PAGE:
Taking a Leaping Jump
Justine Reynolds, Collaborative Forest Management Intern
Reflecting, I was always meant to be involved with Sierra Nevada forests and communities. My childhood summers were spent camping throughout the Sierra and Sequoia National Forests, particularly the Sierra’s Dinkey Creek Campground. I learned many things camping by that creek, but perhaps none more important than this: when leaping off a rock or in life, don’t look down – look toward the horizon.
While completing my undergraduate degree in Ecology and Evolutionary Biology at the University of California, Santa Cruz, I began searching for a post-college job. By chance, I found the Sierra Nevada AmeriCorps Partnership, and a host site had a Program Coordinator position, with duties including working with the Dinkey Collaborative Forest Landscape Restoration Project. The Dinkey Collaborative is a science-based planning group funded as part of the Collaborative Forest Landscape Restoration Program, which encourages science-based ecosystem restoration of priority forest landscapes. It seemed perfect, but this program would require living off a small stipend, moving to a rural town knowing no one, and figuring out how to make the most of a six-month term. I looked toward the horizon. I jumped.
My ultimately two-year AmeriCorps position taught me the value of service and working hard at work worth doing. Over the last six years as a facilitator, project manager and grant writer, I have worked in multiple capacities with collaborative organizations like the Dinkey Collaborative, the Sustainable Forests and Communities Collaborative, the Southern Sierra Integrated Regional Water Management Group, the Southern Sierra Prescribed Fire Council, and Yosemite/Sequoia Resource Conservation and Development Council.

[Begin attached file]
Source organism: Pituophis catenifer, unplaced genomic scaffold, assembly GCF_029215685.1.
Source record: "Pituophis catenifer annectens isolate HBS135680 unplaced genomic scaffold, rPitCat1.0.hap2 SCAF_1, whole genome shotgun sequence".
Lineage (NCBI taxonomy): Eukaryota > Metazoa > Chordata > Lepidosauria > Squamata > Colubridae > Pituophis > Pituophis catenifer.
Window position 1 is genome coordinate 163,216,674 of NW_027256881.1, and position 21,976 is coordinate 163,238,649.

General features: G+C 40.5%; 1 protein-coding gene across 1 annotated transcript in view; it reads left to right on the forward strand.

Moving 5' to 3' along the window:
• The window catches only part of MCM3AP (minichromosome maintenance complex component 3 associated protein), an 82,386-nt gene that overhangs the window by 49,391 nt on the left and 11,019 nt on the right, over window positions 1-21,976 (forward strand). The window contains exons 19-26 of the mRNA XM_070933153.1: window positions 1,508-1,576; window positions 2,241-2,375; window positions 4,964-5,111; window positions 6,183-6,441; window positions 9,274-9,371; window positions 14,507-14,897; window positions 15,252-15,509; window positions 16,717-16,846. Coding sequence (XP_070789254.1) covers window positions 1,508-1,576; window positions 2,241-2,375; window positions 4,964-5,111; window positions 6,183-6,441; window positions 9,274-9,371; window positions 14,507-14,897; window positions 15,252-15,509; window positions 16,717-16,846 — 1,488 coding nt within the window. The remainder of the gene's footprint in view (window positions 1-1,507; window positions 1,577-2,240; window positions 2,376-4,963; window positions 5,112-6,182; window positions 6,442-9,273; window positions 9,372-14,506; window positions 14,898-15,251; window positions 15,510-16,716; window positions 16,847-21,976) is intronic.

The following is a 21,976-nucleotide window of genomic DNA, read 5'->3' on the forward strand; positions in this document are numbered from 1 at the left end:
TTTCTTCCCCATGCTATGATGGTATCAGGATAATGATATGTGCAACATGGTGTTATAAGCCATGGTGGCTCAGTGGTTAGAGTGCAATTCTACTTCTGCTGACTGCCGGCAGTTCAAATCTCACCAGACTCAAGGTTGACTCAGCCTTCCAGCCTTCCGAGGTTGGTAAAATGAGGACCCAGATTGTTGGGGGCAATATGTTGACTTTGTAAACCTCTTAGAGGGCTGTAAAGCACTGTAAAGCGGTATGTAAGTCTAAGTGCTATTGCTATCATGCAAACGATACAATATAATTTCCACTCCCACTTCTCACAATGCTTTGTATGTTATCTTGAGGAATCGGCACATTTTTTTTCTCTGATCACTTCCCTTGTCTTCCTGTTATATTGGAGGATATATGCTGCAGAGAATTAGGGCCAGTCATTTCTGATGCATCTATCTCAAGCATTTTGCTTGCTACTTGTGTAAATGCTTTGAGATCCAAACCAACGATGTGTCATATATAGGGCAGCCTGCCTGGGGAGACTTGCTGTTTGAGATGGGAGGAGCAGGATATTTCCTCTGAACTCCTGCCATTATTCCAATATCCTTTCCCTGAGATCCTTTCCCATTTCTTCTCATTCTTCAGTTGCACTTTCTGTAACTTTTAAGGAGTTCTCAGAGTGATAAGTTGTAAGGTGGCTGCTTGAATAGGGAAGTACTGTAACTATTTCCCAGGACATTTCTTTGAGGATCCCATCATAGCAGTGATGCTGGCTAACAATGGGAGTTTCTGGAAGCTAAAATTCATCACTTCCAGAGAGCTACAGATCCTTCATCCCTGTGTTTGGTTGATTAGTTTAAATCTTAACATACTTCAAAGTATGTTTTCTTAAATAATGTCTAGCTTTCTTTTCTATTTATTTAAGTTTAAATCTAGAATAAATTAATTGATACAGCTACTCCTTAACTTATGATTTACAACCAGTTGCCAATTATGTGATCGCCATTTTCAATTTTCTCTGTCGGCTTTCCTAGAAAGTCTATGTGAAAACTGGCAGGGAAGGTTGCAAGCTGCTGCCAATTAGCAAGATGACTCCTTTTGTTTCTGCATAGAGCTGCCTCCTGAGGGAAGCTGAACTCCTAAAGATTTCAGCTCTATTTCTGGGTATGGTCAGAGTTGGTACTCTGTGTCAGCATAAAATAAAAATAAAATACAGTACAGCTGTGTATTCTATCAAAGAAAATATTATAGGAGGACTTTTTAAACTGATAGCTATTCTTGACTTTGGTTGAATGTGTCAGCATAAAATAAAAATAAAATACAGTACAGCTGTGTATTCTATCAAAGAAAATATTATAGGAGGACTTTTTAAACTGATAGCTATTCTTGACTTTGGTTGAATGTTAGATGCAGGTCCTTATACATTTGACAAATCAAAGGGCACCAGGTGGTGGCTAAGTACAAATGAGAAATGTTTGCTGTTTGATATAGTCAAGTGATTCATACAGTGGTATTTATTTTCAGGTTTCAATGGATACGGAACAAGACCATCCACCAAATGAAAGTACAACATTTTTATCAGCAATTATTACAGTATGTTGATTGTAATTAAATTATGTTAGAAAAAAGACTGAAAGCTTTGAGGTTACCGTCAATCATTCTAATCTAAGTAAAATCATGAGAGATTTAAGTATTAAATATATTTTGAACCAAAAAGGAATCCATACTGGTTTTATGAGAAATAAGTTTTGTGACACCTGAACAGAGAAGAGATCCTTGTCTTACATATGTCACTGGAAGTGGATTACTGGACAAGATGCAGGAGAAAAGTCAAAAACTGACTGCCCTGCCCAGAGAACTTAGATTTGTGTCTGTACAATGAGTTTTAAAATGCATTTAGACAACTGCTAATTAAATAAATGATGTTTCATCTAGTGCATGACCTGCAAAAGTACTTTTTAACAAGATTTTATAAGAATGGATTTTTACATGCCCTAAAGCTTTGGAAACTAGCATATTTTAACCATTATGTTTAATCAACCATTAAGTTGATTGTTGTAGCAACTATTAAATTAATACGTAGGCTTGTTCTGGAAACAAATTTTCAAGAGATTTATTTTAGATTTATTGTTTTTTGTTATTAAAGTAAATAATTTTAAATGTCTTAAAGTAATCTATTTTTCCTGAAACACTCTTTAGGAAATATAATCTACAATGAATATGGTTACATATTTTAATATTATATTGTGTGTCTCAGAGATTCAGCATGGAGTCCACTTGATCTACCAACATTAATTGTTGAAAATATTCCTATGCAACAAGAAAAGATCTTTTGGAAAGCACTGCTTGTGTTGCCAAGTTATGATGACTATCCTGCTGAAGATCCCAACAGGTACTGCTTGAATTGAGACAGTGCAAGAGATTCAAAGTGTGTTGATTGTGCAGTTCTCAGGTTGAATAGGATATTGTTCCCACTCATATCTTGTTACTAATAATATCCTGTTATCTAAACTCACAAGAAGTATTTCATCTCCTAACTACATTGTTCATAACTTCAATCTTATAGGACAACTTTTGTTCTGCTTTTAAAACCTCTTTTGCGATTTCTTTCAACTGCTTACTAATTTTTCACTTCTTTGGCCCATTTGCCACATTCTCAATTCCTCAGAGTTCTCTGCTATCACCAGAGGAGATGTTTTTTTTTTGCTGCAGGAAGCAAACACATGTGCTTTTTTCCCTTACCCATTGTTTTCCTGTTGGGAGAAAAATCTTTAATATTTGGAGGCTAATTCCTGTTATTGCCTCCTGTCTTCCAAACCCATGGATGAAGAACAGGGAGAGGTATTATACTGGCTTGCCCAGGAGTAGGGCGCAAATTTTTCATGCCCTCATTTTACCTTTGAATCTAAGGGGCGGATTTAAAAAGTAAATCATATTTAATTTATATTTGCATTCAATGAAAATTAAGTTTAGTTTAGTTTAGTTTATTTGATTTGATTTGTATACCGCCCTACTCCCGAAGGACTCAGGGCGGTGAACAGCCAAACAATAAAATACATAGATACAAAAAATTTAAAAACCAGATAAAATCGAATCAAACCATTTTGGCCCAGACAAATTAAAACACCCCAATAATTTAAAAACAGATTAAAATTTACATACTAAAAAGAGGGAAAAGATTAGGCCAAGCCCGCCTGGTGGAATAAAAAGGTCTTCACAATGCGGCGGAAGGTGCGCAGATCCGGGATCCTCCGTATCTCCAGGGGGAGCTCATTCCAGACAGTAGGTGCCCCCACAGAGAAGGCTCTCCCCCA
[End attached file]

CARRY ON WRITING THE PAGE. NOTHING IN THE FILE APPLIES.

I entered the graduate program at Oregon State University to become a better forest and resource manager. I learned that decisions are never made in isolation, large-scale collaboration is a necessary climate adaptation and mitigation tool, and partnerships can achieve socioeconomic, cultural and environmental resilience.
That was why a graduate internship with American Forests was an excellent opportunity. As co-chair of the Forest Climate Working Group, American Forests is a leader in climate-resilient forest planning. American Forest’s American ReLeaf and Community ReLeaf programs actively collaborate with local partners to address rural and urban forest management and tree equity. And American Forests is part of the CFLR steering committee, the program that funded my Dinkey Collaborative.
During my internship, I have already developed reports, briefs, and initiatives on forest resilience through collaboration. I am developing comments on programmatic changes in California State and Federal agencies that will fundamentally alter how forest restoration work is implemented. It’s an exciting time; and the right time for American Forests unique perspective.
Although my internship ends in fall, I look forward to cooperating with American Forests as a partner in my role as Projects and Program Development Manager for Yosemite/Sequoia Resource Conservation and Development Council. And in December I will be traveling to Chile for a week, to study forests as complex ecosystems with an international team.
Successful collaboration requires trust, a willingness to cooperate, a long-term perspective, and the capacity to change. In many ways, it’s a leap of faith. So, when collaborating, look toward the horizon. And jump.